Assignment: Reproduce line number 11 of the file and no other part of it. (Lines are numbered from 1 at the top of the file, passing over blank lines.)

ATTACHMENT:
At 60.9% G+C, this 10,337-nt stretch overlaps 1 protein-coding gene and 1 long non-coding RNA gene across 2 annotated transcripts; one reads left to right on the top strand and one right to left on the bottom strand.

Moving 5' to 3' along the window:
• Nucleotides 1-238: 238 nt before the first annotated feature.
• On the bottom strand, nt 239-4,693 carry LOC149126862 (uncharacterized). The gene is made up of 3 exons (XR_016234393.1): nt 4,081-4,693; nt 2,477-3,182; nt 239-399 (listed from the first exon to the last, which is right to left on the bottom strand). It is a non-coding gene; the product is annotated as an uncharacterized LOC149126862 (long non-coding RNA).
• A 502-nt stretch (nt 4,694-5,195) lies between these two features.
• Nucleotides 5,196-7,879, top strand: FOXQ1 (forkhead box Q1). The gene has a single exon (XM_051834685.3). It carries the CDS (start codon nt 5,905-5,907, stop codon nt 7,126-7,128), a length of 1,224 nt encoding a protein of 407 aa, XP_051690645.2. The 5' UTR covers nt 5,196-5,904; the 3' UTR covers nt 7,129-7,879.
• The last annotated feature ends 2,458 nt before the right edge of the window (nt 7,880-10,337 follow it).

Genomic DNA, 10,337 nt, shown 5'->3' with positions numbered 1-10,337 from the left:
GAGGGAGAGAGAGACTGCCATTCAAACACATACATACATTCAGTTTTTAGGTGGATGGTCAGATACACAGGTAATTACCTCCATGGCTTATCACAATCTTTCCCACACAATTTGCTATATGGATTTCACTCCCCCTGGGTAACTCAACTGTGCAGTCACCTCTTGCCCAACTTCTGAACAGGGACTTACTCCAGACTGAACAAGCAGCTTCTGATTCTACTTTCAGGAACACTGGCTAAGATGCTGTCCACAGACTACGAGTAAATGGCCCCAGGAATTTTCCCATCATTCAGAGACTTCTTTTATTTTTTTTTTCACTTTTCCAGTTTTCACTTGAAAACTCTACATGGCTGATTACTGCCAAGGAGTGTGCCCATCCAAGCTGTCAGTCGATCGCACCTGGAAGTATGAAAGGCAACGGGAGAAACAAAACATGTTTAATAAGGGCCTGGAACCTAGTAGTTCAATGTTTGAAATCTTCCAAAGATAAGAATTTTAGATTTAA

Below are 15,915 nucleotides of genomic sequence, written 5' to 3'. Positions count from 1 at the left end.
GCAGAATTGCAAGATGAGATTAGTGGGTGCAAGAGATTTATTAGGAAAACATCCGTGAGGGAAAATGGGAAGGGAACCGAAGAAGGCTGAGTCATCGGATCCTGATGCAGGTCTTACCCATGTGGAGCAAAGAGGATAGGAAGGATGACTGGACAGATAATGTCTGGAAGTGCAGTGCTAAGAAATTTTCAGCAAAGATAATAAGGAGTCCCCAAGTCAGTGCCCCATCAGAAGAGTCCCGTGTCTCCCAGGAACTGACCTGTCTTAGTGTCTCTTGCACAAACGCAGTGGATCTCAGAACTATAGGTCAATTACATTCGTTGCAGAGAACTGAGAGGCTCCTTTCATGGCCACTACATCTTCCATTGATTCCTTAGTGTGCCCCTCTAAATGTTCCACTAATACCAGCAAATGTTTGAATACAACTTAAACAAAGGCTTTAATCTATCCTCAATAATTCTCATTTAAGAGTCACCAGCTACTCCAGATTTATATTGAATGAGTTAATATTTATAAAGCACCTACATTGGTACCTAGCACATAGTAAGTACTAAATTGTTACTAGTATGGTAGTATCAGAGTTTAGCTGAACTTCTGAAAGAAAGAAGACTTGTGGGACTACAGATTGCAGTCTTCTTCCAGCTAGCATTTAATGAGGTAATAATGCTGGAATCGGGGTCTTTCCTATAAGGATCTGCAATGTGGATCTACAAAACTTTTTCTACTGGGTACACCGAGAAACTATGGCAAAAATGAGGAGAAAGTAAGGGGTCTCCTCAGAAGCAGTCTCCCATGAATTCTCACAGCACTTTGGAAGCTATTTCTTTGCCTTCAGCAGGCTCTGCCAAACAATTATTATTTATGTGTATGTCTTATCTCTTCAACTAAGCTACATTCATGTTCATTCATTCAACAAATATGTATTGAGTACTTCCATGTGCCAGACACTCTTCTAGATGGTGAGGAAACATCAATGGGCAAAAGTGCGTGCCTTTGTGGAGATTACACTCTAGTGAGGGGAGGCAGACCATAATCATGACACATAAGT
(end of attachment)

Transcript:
GCAGAATTGCAAGATGAGATTAGTGGGTGCAAGAGATTTATTAGGAAAACATCCGTGAGGGAAAATGGGAAGGGAACCGAAGAAGGCTGAGTCATCGGATCCTGATGCAGGTCTTACCCATGTGGAGCAAAGAGGATAGGAAGGATGACTGGACAGATAATGTCTGGAAGTGCAGTGCTAAGAAATTTTCAGCAAAGATAATAAGGAGTCCCCAAGTCAGTGCCCCATCAGAAGAGTCCCGTGTCTCCCAGGAACTGACCTGTCTTAGTGTCTCTTGCACAAACGCAGTGGATCTCAGAACTATAGGTCAATTACATTCGTTGCAGAGAACTGAGAGGCTCCTTTCATGGCCACTACATCTTCCATTGATTCCTTAGTGTGCCCCTCTAAATGTTCCACTAATACCAGCAAATGTTTGAATACAACTTAAACAAAGGCTTTAATCTATCCTCAATAATTCTCATTTAAGAGTCACCAGCTACTCCAGATTTATATTGAATGAGTTAATATTTATAAAGCACCTACATTGGTACCTAGCACATAGTAAGTACTAAATTGTTACTAGTATGGTAGTATCAGAGTTTAGCTGAACTTCTGAAAGAAAGAAGACTTGTGGGACTACAGATTGCAGTCTTCTTCCAGCTAGCATTTAATGAGGTAATAATGCTGGAATCGGGGTCTTTCCTATAAGGATCTGCAATGTGGATCTACAAAACTTTTTCTACTGGGTACACCGAGAAACTATGGCAAAAATGAGGAGAAAGTAAGGGGTCTCCTCAGAAGCAGTCTCCCATGAATTCTCACAGCACTTTGGAAGCTATTTCTTTGCCTTCAGCAGGCTCTGCCAAACAATTATTATTTATGTGTATGTCTTATCTCTTCAACTAAGCTACATTCATGTTCATTCATTCAACAAATATGTATTGAGTACTTCCATGTGCCAGACACTCTTCTAGATGGTGAGGAAACATCAATGGGCAAAAGTGCGTGCCTTTGTGGAGATTACACTCTAGTGAGGGGAGGCAGACCATAATCATGACACATAAGT